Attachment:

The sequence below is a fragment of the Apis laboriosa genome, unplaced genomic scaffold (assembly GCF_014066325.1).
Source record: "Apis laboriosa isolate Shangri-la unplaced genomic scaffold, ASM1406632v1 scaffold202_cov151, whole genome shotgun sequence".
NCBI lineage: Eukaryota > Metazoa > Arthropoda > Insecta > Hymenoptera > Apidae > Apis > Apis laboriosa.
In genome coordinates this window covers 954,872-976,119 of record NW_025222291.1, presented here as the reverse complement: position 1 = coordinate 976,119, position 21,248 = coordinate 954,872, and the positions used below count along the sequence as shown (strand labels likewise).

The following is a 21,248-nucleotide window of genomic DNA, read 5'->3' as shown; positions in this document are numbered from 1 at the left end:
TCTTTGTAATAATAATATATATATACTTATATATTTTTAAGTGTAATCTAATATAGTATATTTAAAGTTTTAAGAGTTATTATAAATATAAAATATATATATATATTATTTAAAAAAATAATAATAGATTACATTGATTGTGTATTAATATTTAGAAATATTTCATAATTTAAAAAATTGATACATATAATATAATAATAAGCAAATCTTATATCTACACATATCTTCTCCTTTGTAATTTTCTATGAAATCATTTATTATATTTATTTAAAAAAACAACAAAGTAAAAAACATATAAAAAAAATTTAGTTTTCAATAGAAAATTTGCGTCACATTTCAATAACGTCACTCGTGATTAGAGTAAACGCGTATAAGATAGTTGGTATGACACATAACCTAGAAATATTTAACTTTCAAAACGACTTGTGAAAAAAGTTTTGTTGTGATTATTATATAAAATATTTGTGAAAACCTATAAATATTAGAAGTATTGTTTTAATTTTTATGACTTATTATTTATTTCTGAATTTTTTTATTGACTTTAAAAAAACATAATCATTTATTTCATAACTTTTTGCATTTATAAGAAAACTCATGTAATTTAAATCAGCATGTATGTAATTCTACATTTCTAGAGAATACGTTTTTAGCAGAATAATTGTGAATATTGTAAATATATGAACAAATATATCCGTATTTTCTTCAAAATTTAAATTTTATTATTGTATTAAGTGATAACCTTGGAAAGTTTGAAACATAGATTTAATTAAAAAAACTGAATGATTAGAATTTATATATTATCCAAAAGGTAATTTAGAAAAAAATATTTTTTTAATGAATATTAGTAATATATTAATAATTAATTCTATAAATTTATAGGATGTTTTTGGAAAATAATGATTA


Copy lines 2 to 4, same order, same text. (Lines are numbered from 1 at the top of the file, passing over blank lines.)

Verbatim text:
Source record: "Apis laboriosa isolate Shangri-la unplaced genomic scaffold, ASM1406632v1 scaffold202_cov151, whole genome shotgun sequence".
NCBI lineage: Eukaryota > Metazoa > Arthropoda > Insecta > Hymenoptera > Apidae > Apis > Apis laboriosa.
In genome coordinates this window covers 954,872-976,119 of record NW_025222291.1, presented here as the reverse complement: position 1 = coordinate 976,119, position 21,248 = coordinate 954,872, and the positions used below count along the sequence as shown (strand labels likewise).